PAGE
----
Reference: Colloca F, Scarcella G and Libralato S (2017) Recent Trends and Impacts of Fisheries Exploitation on Mediterranean Stocks and Ecosystems. Front. Mar. Sci. 4:244. doi: 10.3389/fmars.2017.00244

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ABSTRACT

This review focuses on the recent data on Mediterranean fishing fleets and landings, results from stock assessments and ecosystem models to provide an overview of the multiple impacts of fishing exploitation in the different Mediterranean geographical sub-areas (GSAs). A fleet of about 73,000 vessels is widespread along the Mediterranean coasts. Artisanal activities are predominant in South Mediterranean and in the eastern basin, while trawling features GSAs in the western basin and the Adriatic Sea. The overall landings of fish, crustaceans and cephalopods, after peaking during mid 90s at about one million tons, declined at about 700,000 tons in 2013. However, while landings are declining in EU countries since the 90s, in non-EU countries a decreasing trend was observed only in the last 5–10 years. The current levels of fishing effort determine a general overexploitation status of commercial stocks with more than 90% of the stock assessed out of safe biological limits. Indicators obtained from available ecosystem models were used to assess the sustainability of the fisheries. They included primary production required to sustain fisheries (PPR), mean trophic level of the catch (mTLc), the loss in secondary production index (L index), and the probability of the ecosystem to be sustainably exploited (psust). In areas exploited more sustainably (e.g., Gulf of Gabes, Eastern Ionian, and Aegean Sea) fishing pressure was characterized by either low number of vessels per unit of shelf area or the large prevalence of artisanal/small scale fisheries. Conversely, GSAs in Western Mediterranean and Adriatic showed very low ecosystem sustainability of fisheries that can be easily related with the high fishing pressure and the large proportion of overfished stocks obtained from single species assessments. We showed that the current knowledge on Mediterranean fisheries and ecosystems describes a worrisome picture where the effect of poorly regulated fisheries, in combination with the ongoing climate forcing and the rapid expansion of non-indigenous species, are rapidly changing the structure and functioning of the ecosystem with unpredictable effects on the goods and services provided. Although this would call for urgent conservation actions, the management system implemented in the region appears too slow and probably inadequate to protect biodiversity and secure fisheries resources for the future generations.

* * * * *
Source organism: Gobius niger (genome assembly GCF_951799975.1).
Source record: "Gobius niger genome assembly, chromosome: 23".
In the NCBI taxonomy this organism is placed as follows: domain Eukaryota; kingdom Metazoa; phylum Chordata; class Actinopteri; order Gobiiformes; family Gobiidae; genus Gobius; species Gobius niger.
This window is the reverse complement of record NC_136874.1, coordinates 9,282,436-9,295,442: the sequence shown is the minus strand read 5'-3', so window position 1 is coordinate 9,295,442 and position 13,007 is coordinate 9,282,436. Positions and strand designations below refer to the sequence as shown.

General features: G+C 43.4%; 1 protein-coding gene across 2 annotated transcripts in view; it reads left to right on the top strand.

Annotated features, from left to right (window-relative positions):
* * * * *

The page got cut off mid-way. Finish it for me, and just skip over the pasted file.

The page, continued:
Figure

Trend in annual landings of small pelagics, demersal fish, crustaceans, cephalopods, and elasmobranchs in EU (red line) and non-EU (blue line) Mediterranean GSAs. Data were retrieved from the GFCM capture fisheries database (http://www.fao.org/gfcm/data/capture-production-statistics/en/?platform=hootsuite).